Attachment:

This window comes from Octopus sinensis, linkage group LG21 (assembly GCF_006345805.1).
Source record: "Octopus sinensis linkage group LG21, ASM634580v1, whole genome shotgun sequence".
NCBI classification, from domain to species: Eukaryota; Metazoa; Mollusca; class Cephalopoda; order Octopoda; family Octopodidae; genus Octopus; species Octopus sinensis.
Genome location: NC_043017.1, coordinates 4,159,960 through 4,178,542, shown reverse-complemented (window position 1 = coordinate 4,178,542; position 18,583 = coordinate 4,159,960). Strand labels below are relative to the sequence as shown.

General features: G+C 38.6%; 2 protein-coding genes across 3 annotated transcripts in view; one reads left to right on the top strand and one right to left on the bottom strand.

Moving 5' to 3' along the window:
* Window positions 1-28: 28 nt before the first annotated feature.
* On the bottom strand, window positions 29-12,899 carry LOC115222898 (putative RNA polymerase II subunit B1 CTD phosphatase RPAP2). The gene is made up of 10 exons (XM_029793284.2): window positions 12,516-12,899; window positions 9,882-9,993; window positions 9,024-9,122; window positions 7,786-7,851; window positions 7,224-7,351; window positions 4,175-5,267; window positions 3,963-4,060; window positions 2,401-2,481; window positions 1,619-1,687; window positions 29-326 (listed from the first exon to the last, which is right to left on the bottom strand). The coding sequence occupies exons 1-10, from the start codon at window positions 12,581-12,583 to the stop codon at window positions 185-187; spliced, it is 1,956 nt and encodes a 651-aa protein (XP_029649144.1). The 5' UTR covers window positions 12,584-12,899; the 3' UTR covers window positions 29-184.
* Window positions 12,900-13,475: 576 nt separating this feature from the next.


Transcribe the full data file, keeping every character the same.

This window comes from Octopus sinensis, linkage group LG21 (assembly GCF_006345805.1).
Source record: "Octopus sinensis linkage group LG21, ASM634580v1, whole genome shotgun sequence".
NCBI classification, from domain to species: Eukaryota; Metazoa; Mollusca; class Cephalopoda; order Octopoda; family Octopodidae; genus Octopus; species Octopus sinensis.
Genome location: NC_043017.1, coordinates 4,159,960 through 4,178,542, shown reverse-complemented (window position 1 = coordinate 4,178,542; position 18,583 = coordinate 4,159,960). Strand labels below are relative to the sequence as shown.

General features: G+C 38.6%; 2 protein-coding genes across 3 annotated transcripts in view; one reads left to right on the top strand and one right to left on the bottom strand.

Moving 5' to 3' along the window:
* Window positions 1-28: 28 nt before the first annotated feature.
* On the bottom strand, window positions 29-12,899 carry LOC115222898 (putative RNA polymerase II subunit B1 CTD phosphatase RPAP2). The gene is made up of 10 exons (XM_029793284.2): window positions 12,516-12,899; window positions 9,882-9,993; window positions 9,024-9,122; window positions 7,786-7,851; window positions 7,224-7,351; window positions 4,175-5,267; window positions 3,963-4,060; window positions 2,401-2,481; window positions 1,619-1,687; window positions 29-326 (listed from the first exon to the last, which is right to left on the bottom strand). The coding sequence occupies exons 1-10, from the start codon at window positions 12,581-12,583 to the stop codon at window positions 185-187; spliced, it is 1,956 nt and encodes a 651-aa protein (XP_029649144.1). The 5' UTR covers window positions 12,584-12,899; the 3' UTR covers window positions 29-184.
* Window positions 12,900-13,475: 576 nt separating this feature from the next.